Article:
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Analog input card voltage source

Analog input card voltage source

Analog input card voltage source

(OP)
We have a linear pot that precisely measures position. The pot is fed from a precision 10VDC source, and is fed into a ±10V analog input card (14-bit resolution; only 13 bits are utlized since the signal is 0-10V).

My idea is to do away with the 10V source and instead use the pre-existing 24VDC power supply source, running the pot output to a 0-30V analog input card (14-bit). This card has two channels--the second channel, currently unused, would have the 24V line running in to its analog input directly. This way I could take the ratio of the pot output to the 24V signal and remove any fluctuations in line voltage.

This should result in a 60% increase in resolution, plus do away with the 10V power source.

The 10V and 24V supplies both have a 0.5% line regulation, and 0.7% and 0.5% load regulation respectively. Of course the load on the 24V supply will vary much more greatly.

Both cards are differential input, although that shouldn't really matter.

Is this a bad idea? What are some caveats I am not thinking of?

Thanks!
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RE: Analog input card voltage source

The biggest one is that the power dissipation in the pot is going to increase significantly. Remember it will go up with the square of the voltage change. You need to do the power calcs for the pot and check with the pot data sheet to see what the maximum dissipation can be. I suggest you stay about 50% below it.

Another is that while the voltage can now be ratio'd that only works if you're taking the samples closely and then it works not at all for noise related issues which are very fast events. If you can supply some filtering that will carry noise on the 24V across both samples, then it should work fine. The filter would consist of an R between the 24V rail and a bulk capacitor to the rail return. Feed the pot from the the R/C capacitor. This will actually drop some of the 24V but since you're now ratioing it that won't matter.

Keith Cress
kcress - http://www.flaminsystems.com

RE: Analog input card voltage source

(OP)
Thanks Keith.

The pot's recommended maximum input voltage is 42 VDC, and has a resistance of 10kΩ.

The analog input card has a first order low pass filter at 5kHz. Is that low enough? Also what if we did software filtering instead of hardware--the sampling rate does not need to be super fast.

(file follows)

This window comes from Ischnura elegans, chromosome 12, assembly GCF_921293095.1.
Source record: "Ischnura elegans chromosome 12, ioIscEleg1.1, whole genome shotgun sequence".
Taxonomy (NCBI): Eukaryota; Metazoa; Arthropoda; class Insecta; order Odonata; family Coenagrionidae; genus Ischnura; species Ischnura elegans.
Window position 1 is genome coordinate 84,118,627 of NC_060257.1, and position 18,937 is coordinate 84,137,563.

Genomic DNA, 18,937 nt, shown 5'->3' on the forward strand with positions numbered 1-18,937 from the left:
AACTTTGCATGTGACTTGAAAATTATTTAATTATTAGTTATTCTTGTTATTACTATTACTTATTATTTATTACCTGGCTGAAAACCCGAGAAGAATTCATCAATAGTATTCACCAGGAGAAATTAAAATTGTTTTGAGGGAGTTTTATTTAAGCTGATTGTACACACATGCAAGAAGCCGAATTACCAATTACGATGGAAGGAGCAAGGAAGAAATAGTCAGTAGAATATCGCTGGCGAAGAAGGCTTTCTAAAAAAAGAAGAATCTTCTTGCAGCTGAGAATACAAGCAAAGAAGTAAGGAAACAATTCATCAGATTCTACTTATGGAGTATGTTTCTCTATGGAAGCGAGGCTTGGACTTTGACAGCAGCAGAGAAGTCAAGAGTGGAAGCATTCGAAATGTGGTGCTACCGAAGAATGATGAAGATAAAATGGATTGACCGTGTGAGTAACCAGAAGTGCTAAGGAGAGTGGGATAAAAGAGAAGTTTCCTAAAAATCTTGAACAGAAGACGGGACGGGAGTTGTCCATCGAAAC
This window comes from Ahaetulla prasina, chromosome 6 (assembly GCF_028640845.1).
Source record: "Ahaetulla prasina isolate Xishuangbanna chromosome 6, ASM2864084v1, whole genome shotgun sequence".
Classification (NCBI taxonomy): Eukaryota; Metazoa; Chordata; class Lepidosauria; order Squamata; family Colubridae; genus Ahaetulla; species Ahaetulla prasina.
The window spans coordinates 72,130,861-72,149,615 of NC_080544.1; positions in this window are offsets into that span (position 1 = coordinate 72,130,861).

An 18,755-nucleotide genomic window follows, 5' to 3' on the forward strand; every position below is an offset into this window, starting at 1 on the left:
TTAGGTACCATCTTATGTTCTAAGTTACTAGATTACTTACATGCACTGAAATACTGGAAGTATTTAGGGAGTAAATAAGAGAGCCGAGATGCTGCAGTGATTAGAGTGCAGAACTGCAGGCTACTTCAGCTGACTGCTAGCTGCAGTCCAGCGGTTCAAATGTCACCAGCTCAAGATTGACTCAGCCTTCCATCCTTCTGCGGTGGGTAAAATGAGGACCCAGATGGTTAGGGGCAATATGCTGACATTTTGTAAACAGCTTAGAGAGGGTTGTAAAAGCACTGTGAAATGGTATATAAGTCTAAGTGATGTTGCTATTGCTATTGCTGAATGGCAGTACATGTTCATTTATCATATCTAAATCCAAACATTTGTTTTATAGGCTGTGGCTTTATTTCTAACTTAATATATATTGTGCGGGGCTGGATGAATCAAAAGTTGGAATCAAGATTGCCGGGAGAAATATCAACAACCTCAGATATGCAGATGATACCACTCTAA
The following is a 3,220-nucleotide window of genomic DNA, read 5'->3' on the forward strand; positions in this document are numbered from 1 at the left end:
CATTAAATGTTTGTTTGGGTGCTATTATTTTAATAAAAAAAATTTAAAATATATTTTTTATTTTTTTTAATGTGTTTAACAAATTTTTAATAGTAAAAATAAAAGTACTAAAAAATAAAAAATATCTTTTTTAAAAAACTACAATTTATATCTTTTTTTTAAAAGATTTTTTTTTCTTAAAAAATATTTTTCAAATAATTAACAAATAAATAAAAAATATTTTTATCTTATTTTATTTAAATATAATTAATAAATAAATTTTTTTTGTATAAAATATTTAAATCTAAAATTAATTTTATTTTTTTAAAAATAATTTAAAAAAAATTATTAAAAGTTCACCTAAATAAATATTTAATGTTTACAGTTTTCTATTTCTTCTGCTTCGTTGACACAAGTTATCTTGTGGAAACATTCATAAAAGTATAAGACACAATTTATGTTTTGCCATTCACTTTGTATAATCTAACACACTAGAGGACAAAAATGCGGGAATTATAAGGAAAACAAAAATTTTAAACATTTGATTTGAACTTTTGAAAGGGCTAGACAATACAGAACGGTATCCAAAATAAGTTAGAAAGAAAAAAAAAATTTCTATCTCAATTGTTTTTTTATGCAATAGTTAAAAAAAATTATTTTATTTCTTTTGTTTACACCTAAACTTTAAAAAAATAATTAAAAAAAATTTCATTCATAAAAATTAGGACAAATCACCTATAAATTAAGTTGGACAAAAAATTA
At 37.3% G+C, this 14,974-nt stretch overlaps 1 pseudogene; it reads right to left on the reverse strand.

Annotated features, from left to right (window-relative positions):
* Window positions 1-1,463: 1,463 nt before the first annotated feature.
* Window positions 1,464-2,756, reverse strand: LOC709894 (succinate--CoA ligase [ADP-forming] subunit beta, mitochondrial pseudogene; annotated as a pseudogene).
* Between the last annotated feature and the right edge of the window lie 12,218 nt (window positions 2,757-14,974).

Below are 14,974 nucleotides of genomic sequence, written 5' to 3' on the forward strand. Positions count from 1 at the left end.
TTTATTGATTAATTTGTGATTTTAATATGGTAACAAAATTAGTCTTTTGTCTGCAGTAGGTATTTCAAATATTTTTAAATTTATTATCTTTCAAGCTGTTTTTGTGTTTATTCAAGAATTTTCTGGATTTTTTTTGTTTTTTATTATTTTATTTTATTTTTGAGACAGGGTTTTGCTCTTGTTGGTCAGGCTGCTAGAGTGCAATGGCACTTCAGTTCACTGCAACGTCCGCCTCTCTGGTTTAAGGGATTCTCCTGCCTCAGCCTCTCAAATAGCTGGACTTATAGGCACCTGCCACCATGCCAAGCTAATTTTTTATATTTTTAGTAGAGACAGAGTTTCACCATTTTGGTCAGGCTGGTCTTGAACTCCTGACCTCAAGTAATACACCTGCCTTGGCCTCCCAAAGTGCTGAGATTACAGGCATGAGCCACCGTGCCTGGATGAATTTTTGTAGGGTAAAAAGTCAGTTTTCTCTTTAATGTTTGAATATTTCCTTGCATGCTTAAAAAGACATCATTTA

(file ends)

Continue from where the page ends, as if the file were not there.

RE: Analog input card voltage source

SW filtering doesn't work well here since there is no correlation with the sw filtered results and the near simultaneous readings.

5kHz on the inputs suffers from the same issue. You can have an instantaneous noise spike that occurs on only the pot reading or only the reference reading and there is no way to resolve it after-the-fact, but it will change the result of your measurements in a manner having no relationship to pot position - something I image is not desired. You have to keep the reference voltage stable during the short time between adjacent readings.

How fast are you going to be reading the these two inputs?

Keith Cress
kcress - http://www.flaminsystems.com

RE: Analog input card voltage source

a precision 10V reference like REF102: http://www.ti.com/product/ref102 is pretty cheap. Seems hardly worth the bother to create a complicated filtering and SW processing scheme to save a couple of bucks.

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RE: Analog input card voltage source

(OP)
This is for industrial machinery so chip-based solutions are out, unfortunately. My reasoning behind this was to get rid of the ($100) 10V reference source and utilize a spare channel on the A/D card. Adding software filtering is essential free, since this is a product we sell repeatedly.

For the same reason adding an RC filter is out as well, unless it has industrial, probably DIN-rail, packaging, which will considerably increase the price.

I'm not 100% sure on the input scan rate, but it is between 15-50ms.

RE: Analog input card voltage source

Unfortunately if you are using the 24VDC PS to supply analog power to other devices connected to your controller, then voltage variations in the 24VDC voltage will be in sync with your controller, and no amount of filtering will eliminate them. What's more the period of these variations can be in the second or minute range due to the sync with the controller. At this point how precise does your measurement need to be?

RE: Analog input card voltage source

(OP)
Well I need at least 12, maybe 13, out of the 14 bits to get the desired resolution.

At this point I'm thinking this idea will not work. Thanks everyone for walking me through this--I kinda figured there were some aspects I wasn't considering, and I appreciate the feedback. Good stuff!

RE: Analog input card voltage source

RyreInc; I'm not following your reticence... I'm talking about a single capacitor and a single resistor. Both can be tagged in between the 24V supply and your use rather easily, dare I say trivially?. It could be done right at a small terminal block, or in the newer din rail connector blocks, or possibly right at your analog card's terminals... It's so trivial it completely negates the hassle of doing any software.

Keith Cress
kcress - http://www.flaminsystems.com

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